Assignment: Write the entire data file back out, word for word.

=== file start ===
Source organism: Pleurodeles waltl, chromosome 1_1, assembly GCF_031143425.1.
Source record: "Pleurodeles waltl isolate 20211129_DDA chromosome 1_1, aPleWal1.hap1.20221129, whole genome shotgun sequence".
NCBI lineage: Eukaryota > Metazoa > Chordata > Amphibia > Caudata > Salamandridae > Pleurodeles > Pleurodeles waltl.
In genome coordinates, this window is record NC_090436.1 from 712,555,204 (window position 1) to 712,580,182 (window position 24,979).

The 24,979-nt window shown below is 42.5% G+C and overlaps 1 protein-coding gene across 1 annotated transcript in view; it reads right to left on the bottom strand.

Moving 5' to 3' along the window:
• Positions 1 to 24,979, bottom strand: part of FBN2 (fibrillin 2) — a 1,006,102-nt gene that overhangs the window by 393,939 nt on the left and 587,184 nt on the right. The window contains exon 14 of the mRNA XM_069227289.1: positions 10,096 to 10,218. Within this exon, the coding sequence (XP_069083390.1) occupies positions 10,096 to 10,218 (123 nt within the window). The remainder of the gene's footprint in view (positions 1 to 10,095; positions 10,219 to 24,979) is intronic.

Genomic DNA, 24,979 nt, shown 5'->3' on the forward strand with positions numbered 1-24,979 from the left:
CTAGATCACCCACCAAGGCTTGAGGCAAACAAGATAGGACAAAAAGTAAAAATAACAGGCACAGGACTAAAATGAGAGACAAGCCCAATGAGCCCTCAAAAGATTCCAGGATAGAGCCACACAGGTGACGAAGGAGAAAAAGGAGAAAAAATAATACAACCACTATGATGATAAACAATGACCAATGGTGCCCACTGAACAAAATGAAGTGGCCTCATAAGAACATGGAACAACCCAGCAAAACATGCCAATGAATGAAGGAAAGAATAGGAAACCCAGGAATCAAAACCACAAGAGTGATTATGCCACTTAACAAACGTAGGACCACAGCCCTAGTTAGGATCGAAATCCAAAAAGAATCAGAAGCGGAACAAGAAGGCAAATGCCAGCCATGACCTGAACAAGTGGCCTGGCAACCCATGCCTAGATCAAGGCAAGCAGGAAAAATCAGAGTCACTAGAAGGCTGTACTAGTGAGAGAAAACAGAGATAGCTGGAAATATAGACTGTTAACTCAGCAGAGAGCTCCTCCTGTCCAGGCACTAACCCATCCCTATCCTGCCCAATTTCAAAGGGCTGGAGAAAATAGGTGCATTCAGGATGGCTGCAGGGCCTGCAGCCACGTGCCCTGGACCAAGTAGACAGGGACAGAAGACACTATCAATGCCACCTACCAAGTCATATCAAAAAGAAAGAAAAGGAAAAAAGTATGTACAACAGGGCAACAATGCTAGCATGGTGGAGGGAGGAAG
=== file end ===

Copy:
Source organism: Pleurodeles waltl, chromosome 1_1, assembly GCF_031143425.1.
Source record: "Pleurodeles waltl isolate 20211129_DDA chromosome 1_1, aPleWal1.hap1.20221129, whole genome shotgun sequence".
NCBI lineage: Eukaryota > Metazoa > Chordata > Amphibia > Caudata > Salamandridae > Pleurodeles > Pleurodeles waltl.
In genome coordinates, this window is record NC_090436.1 from 712,555,204 (window position 1) to 712,580,182 (window position 24,979).

The 24,979-nt window shown below is 42.5% G+C and overlaps 1 protein-coding gene across 1 annotated transcript in view; it reads right to left on the bottom strand.

Moving 5' to 3' along the window:
• Positions 1 to 24,979, bottom strand: part of FBN2 (fibrillin 2) — a 1,006,102-nt gene that overhangs the window by 393,939 nt on the left and 587,184 nt on the right. The window contains exon 14 of the mRNA XM_069227289.1: positions 10,096 to 10,218. Within this exon, the coding sequence (XP_069083390.1) occupies positions 10,096 to 10,218 (123 nt within the window). The remainder of the gene's footprint in view (positions 1 to 10,095; positions 10,219 to 24,979) is intronic.

Genomic DNA, 24,979 nt, shown 5'->3' on the forward strand with positions numbered 1-24,979 from the left:
CTAGATCACCCACCAAGGCTTGAGGCAAACAAGATAGGACAAAAAGTAAAAATAACAGGCACAGGACTAAAATGAGAGACAAGCCCAATGAGCCCTCAAAAGATTCCAGGATAGAGCCACACAGGTGACGAAGGAGAAAAAGGAGAAAAAATAATACAACCACTATGATGATAAACAATGACCAATGGTGCCCACTGAACAAAATGAAGTGGCCTCATAAGAACATGGAACAACCCAGCAAAACATGCCAATGAATGAAGGAAAGAATAGGAAACCCAGGAATCAAAACCACAAGAGTGATTATGCCACTTAACAAACGTAGGACCACAGCCCTAGTTAGGATCGAAATCCAAAAAGAATCAGAAGCGGAACAAGAAGGCAAATGCCAGCCATGACCTGAACAAGTGGCCTGGCAACCCATGCCTAGATCAAGGCAAGCAGGAAAAATCAGAGTCACTAGAAGGCTGTACTAGTGAGAGAAAACAGAGATAGCTGGAAATATAGACTGTTAACTCAGCAGAGAGCTCCTCCTGTCCAGGCACTAACCCATCCCTATCCTGCCCAATTTCAAAGGGCTGGAGAAAATAGGTGCATTCAGGATGGCTGCAGGGCCTGCAGCCACGTGCCCTGGACCAAGTAGACAGGGACAGAAGACACTATCAATGCCACCTACCAAGTCATATCAAAAAGAAAGAAAAGGAAAAAAGTATGTACAACAGGGCAACAATGCTAGCATGGTGGAGGGAGGAAG